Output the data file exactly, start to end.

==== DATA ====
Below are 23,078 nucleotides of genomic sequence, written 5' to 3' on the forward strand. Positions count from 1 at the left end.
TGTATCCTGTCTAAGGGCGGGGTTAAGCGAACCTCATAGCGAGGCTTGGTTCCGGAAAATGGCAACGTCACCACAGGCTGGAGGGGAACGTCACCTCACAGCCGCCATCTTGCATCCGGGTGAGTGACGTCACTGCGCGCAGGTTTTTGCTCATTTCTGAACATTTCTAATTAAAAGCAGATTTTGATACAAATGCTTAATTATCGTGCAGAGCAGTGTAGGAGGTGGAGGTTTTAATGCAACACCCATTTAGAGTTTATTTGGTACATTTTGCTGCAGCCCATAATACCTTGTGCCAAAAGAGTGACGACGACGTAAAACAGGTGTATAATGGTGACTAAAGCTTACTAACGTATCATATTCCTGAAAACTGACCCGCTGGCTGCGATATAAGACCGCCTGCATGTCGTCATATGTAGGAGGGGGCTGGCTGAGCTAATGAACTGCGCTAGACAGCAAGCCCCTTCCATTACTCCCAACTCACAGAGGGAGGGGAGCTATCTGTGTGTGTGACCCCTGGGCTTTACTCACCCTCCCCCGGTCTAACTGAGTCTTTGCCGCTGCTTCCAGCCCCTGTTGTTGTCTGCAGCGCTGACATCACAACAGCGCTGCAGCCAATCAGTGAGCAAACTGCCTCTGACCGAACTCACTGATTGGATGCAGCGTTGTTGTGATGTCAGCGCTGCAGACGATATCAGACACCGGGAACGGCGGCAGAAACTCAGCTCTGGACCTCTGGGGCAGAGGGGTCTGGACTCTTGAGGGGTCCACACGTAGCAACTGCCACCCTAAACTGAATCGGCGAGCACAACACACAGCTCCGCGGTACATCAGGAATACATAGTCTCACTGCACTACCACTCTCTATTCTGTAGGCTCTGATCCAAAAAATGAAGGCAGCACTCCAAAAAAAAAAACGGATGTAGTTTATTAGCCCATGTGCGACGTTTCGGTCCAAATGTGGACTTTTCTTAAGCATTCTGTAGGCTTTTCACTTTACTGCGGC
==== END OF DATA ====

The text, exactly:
Below are 23,078 nucleotides of genomic sequence, written 5' to 3' on the forward strand. Positions count from 1 at the left end.
TGTATCCTGTCTAAGGGCGGGGTTAAGCGAACCTCATAGCGAGGCTTGGTTCCGGAAAATGGCAACGTCACCACAGGCTGGAGGGGAACGTCACCTCACAGCCGCCATCTTGCATCCGGGTGAGTGACGTCACTGCGCGCAGGTTTTTGCTCATTTCTGAACATTTCTAATTAAAAGCAGATTTTGATACAAATGCTTAATTATCGTGCAGAGCAGTGTAGGAGGTGGAGGTTTTAATGCAACACCCATTTAGAGTTTATTTGGTACATTTTGCTGCAGCCCATAATACCTTGTGCCAAAAGAGTGACGACGACGTAAAACAGGTGTATAATGGTGACTAAAGCTTACTAACGTATCATATTCCTGAAAACTGACCCGCTGGCTGCGATATAAGACCGCCTGCATGTCGTCATATGTAGGAGGGGGCTGGCTGAGCTAATGAACTGCGCTAGACAGCAAGCCCCTTCCATTACTCCCAACTCACAGAGGGAGGGGAGCTATCTGTGTGTGTGACCCCTGGGCTTTACTCACCCTCCCCCGGTCTAACTGAGTCTTTGCCGCTGCTTCCAGCCCCTGTTGTTGTCTGCAGCGCTGACATCACAACAGCGCTGCAGCCAATCAGTGAGCAAACTGCCTCTGACCGAACTCACTGATTGGATGCAGCGTTGTTGTGATGTCAGCGCTGCAGACGATATCAGACACCGGGAACGGCGGCAGAAACTCAGCTCTGGACCTCTGGGGCAGAGGGGTCTGGACTCTTGAGGGGTCCACACGTAGCAACTGCCACCCTAAACTGAATCGGCGAGCACAACACACAGCTCCGCGGTACATCAGGAATACATAGTCTCACTGCACTACCACTCTCTATTCTGTAGGCTCTGATCCAAAAAATGAAGGCAGCACTCCAAAAAAAAAAACGGATGTAGTTTATTAGCCCATGTGCGACGTTTCGGTCCAAATGTGGACTTTTCTTAAGCATTCTGTAGGCTTTTCACTTTACTGCGGC